Note that IGT bears little operational resemblance to the 'Super Shuttle' (a small-scale transport system in the US for taking passengers to and from the airport) or to any other type of Demand Responsive Transport. IGT runs an incomparably larger fleet of transit vehicles, and moreover, employs instantaneous, on-the-fly vehicle routing. Only recent advances in technology make it practicable to perform on-the-fly taxibus routing, which makes a sub-three minute passenger pick-up feasible. No other Demand Responsive Transport system has ever aimed for a pick-up response anywhere near as fast as this.
Passengers with compatible itineraries are placed onto the same taxibus

If you are a car driver and have ever 'dropped somebody off' along your route, with little inconvenience to yourself because your passenger's destination was exactly in your direction, then you already understand the basic principle of IGT.

There are many advantages to concurrently transporting several passengers together in the same taxibus. Although the journey obviously takes a little longer than going by car or taxi, taxibus travel is much quicker than a bus ride and is much more flexible and convenient. Grouping passengers with compatible itineraries into the same taxibus allows fare costs to be kept low, comparable to bus fares. Such grouping is also fundamental to decreasing the number of cars on the roads, since people who would have otherwise journeyed in their individual cars can instead travel in a taxibus and enjoy exactly the same door-to-door service that their automobiles provide - and with the added benefit of not having to worry about finding a parking space.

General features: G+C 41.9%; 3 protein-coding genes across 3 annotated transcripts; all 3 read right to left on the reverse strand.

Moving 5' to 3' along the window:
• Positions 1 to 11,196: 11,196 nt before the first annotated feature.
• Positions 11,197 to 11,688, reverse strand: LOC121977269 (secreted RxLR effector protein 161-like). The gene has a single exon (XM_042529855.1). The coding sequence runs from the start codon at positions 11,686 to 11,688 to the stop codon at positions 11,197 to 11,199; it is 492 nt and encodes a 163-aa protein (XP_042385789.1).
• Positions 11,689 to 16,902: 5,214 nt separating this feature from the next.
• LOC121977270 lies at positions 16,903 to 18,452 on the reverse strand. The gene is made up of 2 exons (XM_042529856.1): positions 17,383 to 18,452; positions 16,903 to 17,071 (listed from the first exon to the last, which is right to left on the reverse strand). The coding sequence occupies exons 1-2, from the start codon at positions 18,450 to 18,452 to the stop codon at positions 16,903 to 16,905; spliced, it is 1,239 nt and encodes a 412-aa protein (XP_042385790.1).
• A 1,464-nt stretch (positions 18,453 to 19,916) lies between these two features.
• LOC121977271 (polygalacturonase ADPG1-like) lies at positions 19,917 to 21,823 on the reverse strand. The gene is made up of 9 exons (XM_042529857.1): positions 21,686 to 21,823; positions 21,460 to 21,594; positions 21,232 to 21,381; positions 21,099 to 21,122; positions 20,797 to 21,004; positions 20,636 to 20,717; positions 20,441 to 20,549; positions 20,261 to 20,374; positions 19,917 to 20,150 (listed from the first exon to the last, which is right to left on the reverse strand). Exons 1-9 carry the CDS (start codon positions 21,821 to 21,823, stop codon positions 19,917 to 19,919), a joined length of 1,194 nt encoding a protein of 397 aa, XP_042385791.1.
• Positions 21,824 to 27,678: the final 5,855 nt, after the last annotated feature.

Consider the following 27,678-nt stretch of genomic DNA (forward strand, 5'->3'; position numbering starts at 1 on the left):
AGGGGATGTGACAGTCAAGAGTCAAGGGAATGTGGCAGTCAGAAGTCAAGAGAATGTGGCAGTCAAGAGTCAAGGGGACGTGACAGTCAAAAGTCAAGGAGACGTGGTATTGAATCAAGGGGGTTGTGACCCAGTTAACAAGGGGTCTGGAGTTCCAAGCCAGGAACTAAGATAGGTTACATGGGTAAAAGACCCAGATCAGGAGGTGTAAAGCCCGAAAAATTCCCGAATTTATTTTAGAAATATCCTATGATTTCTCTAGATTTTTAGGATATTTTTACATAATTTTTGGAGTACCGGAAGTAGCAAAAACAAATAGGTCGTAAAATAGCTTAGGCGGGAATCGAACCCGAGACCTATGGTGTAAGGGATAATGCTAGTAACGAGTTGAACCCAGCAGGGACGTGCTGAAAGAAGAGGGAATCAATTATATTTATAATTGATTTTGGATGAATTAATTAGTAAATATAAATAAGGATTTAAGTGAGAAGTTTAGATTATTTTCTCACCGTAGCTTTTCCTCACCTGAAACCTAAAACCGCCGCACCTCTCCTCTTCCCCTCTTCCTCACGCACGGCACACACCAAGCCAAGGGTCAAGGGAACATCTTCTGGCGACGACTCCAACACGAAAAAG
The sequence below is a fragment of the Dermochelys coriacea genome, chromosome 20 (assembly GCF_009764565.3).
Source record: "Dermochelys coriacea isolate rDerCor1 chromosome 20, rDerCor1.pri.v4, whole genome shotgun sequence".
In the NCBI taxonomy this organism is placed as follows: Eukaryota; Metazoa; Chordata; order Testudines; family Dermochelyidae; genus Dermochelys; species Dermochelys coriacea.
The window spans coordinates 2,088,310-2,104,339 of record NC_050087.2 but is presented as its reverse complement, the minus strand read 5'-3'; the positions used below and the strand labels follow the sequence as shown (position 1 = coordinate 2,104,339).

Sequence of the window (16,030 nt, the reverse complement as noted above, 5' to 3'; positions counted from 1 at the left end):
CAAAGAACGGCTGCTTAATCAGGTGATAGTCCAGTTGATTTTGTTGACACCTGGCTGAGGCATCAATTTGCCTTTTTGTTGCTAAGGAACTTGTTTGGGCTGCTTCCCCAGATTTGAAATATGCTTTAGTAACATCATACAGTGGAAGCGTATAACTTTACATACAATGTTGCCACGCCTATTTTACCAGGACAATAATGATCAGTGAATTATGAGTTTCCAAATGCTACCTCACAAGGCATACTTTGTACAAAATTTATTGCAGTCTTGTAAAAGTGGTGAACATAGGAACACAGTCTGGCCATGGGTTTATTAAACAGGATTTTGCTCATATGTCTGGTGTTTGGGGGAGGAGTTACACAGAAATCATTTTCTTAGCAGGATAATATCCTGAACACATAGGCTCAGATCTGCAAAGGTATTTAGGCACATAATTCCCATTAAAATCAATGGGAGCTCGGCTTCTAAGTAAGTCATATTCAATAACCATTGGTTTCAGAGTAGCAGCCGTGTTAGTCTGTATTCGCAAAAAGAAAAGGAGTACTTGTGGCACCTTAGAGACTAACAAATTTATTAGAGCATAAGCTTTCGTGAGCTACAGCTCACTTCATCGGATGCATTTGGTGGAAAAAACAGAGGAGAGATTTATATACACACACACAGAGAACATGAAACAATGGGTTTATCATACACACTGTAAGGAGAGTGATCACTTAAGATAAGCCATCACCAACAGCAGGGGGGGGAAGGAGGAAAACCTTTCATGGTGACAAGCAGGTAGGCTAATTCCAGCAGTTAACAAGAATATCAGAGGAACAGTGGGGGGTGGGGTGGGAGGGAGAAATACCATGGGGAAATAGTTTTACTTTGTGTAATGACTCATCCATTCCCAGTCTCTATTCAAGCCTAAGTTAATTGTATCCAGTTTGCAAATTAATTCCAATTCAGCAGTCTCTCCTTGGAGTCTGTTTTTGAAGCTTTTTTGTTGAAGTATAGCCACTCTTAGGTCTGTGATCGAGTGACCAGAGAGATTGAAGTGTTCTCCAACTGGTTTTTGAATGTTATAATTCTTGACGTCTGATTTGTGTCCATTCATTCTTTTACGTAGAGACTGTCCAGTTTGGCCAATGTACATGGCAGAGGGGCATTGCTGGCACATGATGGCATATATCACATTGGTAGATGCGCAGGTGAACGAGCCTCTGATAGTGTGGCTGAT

Analysis indicates that introducing a fleet of taxibuses can massively reduce the quantity of road traffic. As much as an 80% decrease in the number of cars on the roads is feasible, yet this remarkable reduction in traffic levels is achieved without decreasing the number of passenger journeys taking place on the road networks (which is important for maintaining the economic vitality of a city). IGT is also a very community-oriented mode of transport, catering for everybody, and bringing together people who share similar itineraries.
The IGT system is composed of four main elements:

# Taxibus Vehicles that travel the roads
# Cellular Telephones & Networks to transmit data
# GPS In-Car Satellite Navigation to guide taxibuses
# Computer Systems to orchestrate the taxibus fleet

All these elements already exist and are already in place; they just need to be 'bolted together' to create the IGT system.